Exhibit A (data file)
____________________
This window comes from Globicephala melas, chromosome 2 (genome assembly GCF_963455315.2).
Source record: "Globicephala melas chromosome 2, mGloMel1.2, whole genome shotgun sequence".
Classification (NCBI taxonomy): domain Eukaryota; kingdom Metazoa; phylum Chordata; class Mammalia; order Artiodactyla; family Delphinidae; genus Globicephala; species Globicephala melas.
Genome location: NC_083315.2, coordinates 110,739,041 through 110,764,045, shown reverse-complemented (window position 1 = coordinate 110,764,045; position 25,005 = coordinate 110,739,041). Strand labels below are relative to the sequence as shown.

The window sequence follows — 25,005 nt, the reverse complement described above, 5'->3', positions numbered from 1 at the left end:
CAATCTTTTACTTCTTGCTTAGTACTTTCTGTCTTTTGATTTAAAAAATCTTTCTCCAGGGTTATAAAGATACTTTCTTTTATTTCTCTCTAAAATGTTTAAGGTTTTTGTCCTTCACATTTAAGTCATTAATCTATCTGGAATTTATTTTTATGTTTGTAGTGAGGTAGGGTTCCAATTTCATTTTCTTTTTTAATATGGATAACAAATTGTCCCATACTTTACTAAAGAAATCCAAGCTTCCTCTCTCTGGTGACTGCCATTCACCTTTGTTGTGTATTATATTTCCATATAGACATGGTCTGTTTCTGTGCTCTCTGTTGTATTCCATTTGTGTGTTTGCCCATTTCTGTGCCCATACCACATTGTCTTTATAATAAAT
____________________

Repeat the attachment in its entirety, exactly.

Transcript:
This window comes from Globicephala melas, chromosome 2 (genome assembly GCF_963455315.2).
Source record: "Globicephala melas chromosome 2, mGloMel1.2, whole genome shotgun sequence".
Classification (NCBI taxonomy): domain Eukaryota; kingdom Metazoa; phylum Chordata; class Mammalia; order Artiodactyla; family Delphinidae; genus Globicephala; species Globicephala melas.
Genome location: NC_083315.2, coordinates 110,739,041 through 110,764,045, shown reverse-complemented (window position 1 = coordinate 110,764,045; position 25,005 = coordinate 110,739,041). Strand labels below are relative to the sequence as shown.

The window sequence follows — 25,005 nt, the reverse complement described above, 5'->3', positions numbered from 1 at the left end:
CAATCTTTTACTTCTTGCTTAGTACTTTCTGTCTTTTGATTTAAAAAATCTTTCTCCAGGGTTATAAAGATACTTTCTTTTATTTCTCTCTAAAATGTTTAAGGTTTTTGTCCTTCACATTTAAGTCATTAATCTATCTGGAATTTATTTTTATGTTTGTAGTGAGGTAGGGTTCCAATTTCATTTTCTTTTTTAATATGGATAACAAATTGTCCCATACTTTACTAAAGAAATCCAAGCTTCCTCTCTCTGGTGACTGCCATTCACCTTTGTTGTGTATTATATTTCCATATAGACATGGTCTGTTTCTGTGCTCTCTGTTGTATTCCATTTGTGTGTTTGCCCATTTCTGTGCCCATACCACATTGTCTTTATAATAAAT